A blog on museum-digital and the broader digitization of museum work.

Last week I wrote about how new actors find their way into museum-digital’s controlled vocabulary for actors during imports. One of the first steps detailed in the post is the automatic cleanup of the actor’s name and the application of some rules to ensure a consistent naming of actors.

For time names a much more extensive cleaning is done, both in the case of imports and when working directly in musdb. Time names in the sense of the controlled vocabulary of museum-digital describe clearly defined times. This may be timespans, years, or full dates. But the number of possible input values is thus already significantly limited. In fact, it is small enough, and timespans, years, etc. are uniform enough to allow the automatic parsing of time names. Where that is possible, they are automatically rewritten to their default form in the controlled vocabulary and automatically translated to some 30 languages.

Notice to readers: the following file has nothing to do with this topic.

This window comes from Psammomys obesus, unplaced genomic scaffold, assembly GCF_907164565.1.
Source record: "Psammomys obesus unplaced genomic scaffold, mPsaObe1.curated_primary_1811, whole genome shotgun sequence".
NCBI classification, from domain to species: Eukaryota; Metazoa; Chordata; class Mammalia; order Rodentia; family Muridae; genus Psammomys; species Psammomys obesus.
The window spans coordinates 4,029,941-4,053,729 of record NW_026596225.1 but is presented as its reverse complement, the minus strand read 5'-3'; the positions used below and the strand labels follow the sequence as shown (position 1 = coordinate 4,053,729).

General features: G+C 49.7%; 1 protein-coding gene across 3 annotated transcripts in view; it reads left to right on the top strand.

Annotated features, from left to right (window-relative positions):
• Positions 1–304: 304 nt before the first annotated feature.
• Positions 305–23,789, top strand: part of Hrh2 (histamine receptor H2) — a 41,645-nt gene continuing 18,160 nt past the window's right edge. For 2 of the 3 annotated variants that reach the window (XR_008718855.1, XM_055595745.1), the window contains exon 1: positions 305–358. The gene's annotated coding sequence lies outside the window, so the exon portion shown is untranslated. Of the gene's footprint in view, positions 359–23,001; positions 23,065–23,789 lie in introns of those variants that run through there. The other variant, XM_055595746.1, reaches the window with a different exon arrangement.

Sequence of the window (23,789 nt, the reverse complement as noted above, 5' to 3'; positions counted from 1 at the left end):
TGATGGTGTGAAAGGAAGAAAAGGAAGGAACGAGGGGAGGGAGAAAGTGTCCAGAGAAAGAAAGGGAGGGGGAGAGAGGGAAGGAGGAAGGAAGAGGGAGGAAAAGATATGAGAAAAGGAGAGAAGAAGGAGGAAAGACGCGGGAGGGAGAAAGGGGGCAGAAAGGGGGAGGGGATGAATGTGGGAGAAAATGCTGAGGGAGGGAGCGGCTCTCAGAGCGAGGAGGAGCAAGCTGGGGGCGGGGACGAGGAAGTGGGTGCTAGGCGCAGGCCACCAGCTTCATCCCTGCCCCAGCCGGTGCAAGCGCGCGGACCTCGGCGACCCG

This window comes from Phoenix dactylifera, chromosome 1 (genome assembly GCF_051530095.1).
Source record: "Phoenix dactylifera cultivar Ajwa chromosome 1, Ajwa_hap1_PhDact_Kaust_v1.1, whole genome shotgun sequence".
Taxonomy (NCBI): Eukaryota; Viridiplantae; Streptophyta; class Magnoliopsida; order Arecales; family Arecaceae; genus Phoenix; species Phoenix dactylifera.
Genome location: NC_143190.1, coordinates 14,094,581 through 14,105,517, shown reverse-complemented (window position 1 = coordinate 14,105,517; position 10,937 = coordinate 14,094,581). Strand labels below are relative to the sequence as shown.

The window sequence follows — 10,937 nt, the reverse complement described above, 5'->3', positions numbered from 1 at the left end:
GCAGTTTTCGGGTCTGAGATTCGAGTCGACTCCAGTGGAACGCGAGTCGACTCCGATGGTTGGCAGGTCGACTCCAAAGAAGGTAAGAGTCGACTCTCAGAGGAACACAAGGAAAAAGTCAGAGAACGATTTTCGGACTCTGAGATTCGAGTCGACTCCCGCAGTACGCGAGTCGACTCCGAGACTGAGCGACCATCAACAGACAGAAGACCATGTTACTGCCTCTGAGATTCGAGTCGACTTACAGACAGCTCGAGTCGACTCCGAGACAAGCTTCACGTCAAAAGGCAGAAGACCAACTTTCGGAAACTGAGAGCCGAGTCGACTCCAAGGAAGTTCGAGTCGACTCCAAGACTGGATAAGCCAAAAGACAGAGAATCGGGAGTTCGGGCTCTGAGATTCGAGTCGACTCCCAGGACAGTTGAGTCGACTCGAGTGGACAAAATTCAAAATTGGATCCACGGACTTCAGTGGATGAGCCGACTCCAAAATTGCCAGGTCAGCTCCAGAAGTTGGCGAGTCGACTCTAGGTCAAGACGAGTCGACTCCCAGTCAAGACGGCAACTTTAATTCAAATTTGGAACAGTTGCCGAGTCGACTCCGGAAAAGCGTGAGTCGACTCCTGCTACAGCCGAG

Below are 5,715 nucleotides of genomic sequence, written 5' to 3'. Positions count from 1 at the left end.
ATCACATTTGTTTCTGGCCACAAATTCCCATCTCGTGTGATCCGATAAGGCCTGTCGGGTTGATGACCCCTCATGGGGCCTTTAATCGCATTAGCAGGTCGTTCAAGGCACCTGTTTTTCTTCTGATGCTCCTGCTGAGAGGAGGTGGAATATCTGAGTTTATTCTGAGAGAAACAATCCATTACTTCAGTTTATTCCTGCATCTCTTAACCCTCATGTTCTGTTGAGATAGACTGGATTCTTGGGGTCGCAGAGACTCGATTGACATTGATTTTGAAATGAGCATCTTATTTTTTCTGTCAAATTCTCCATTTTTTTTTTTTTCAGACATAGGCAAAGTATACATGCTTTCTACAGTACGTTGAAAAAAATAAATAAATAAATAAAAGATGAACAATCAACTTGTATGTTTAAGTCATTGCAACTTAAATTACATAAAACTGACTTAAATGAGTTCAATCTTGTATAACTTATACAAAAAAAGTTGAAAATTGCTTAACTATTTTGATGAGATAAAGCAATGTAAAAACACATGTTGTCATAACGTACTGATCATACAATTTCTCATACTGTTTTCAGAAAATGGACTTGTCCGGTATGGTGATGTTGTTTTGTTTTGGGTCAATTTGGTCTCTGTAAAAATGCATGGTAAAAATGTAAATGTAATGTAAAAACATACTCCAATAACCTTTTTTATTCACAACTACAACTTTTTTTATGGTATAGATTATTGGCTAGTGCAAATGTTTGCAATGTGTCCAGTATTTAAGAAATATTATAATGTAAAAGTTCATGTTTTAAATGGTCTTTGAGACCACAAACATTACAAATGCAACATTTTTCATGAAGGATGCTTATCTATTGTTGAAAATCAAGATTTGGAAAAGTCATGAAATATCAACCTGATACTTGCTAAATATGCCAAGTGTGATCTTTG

In the case of place names a similar cleaning and consolidating of place names was limited to the simple stripping of leading and trailing spaces and commas and the removal of indicators for uncertainty (e.g. trailing question marks). Since the weekend, place names are more extensively rewritten to ease the work of the vocabulary editors and ensure a more immediately consistent data entry both in musdb and when importing.

General rewriting

1. Simple spelling issues

The very first step in rewriting entered place names remains the removal of superfluous characters. As such, duplicate white spaces, trailing commas, etc. are removed.

Example: , Berlin , > Berlin

2. Removal of indicators for uncertainty

Next, known indicators for uncertainty are used to update the dedicated flag describing the certainty of the link to the place and then stripped. As they indicate the relation between object and place, they are not actually part of the place name and can thus be removed safely.

Example 1: Berlin ? > Berlin
Example 2: Maybe Budapest > Budapest

3. Removal of duplicates in enumerations